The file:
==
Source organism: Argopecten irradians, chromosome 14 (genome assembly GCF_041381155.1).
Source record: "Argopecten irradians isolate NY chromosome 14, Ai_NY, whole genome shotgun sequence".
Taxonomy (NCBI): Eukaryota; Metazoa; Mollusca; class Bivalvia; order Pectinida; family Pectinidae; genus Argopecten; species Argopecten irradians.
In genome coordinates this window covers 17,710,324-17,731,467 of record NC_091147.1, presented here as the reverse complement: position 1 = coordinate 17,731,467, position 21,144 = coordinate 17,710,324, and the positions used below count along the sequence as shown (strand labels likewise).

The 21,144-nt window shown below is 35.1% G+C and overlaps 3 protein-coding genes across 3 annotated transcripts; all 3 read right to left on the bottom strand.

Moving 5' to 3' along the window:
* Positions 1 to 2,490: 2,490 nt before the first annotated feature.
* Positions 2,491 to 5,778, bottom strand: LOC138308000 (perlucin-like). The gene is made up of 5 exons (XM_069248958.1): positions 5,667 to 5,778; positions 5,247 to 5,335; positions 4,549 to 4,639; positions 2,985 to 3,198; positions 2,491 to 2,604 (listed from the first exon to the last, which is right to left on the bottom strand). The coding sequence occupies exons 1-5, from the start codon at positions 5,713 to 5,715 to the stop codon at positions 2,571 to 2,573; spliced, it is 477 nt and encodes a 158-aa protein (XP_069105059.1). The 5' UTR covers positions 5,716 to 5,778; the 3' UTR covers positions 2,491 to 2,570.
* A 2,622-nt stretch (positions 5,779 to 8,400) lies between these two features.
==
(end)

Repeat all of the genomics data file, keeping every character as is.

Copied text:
Source organism: Argopecten irradians, chromosome 14 (genome assembly GCF_041381155.1).
Source record: "Argopecten irradians isolate NY chromosome 14, Ai_NY, whole genome shotgun sequence".
Taxonomy (NCBI): Eukaryota; Metazoa; Mollusca; class Bivalvia; order Pectinida; family Pectinidae; genus Argopecten; species Argopecten irradians.
In genome coordinates this window covers 17,710,324-17,731,467 of record NC_091147.1, presented here as the reverse complement: position 1 = coordinate 17,731,467, position 21,144 = coordinate 17,710,324, and the positions used below count along the sequence as shown (strand labels likewise).

The 21,144-nt window shown below is 35.1% G+C and overlaps 3 protein-coding genes across 3 annotated transcripts; all 3 read right to left on the bottom strand.

Moving 5' to 3' along the window:
* Positions 1 to 2,490: 2,490 nt before the first annotated feature.
* Positions 2,491 to 5,778, bottom strand: LOC138308000 (perlucin-like). The gene is made up of 5 exons (XM_069248958.1): positions 5,667 to 5,778; positions 5,247 to 5,335; positions 4,549 to 4,639; positions 2,985 to 3,198; positions 2,491 to 2,604 (listed from the first exon to the last, which is right to left on the bottom strand). The coding sequence occupies exons 1-5, from the start codon at positions 5,713 to 5,715 to the stop codon at positions 2,571 to 2,573; spliced, it is 477 nt and encodes a 158-aa protein (XP_069105059.1). The 5' UTR covers positions 5,716 to 5,778; the 3' UTR covers positions 2,491 to 2,570.
* A 2,622-nt stretch (positions 5,779 to 8,400) lies between these two features.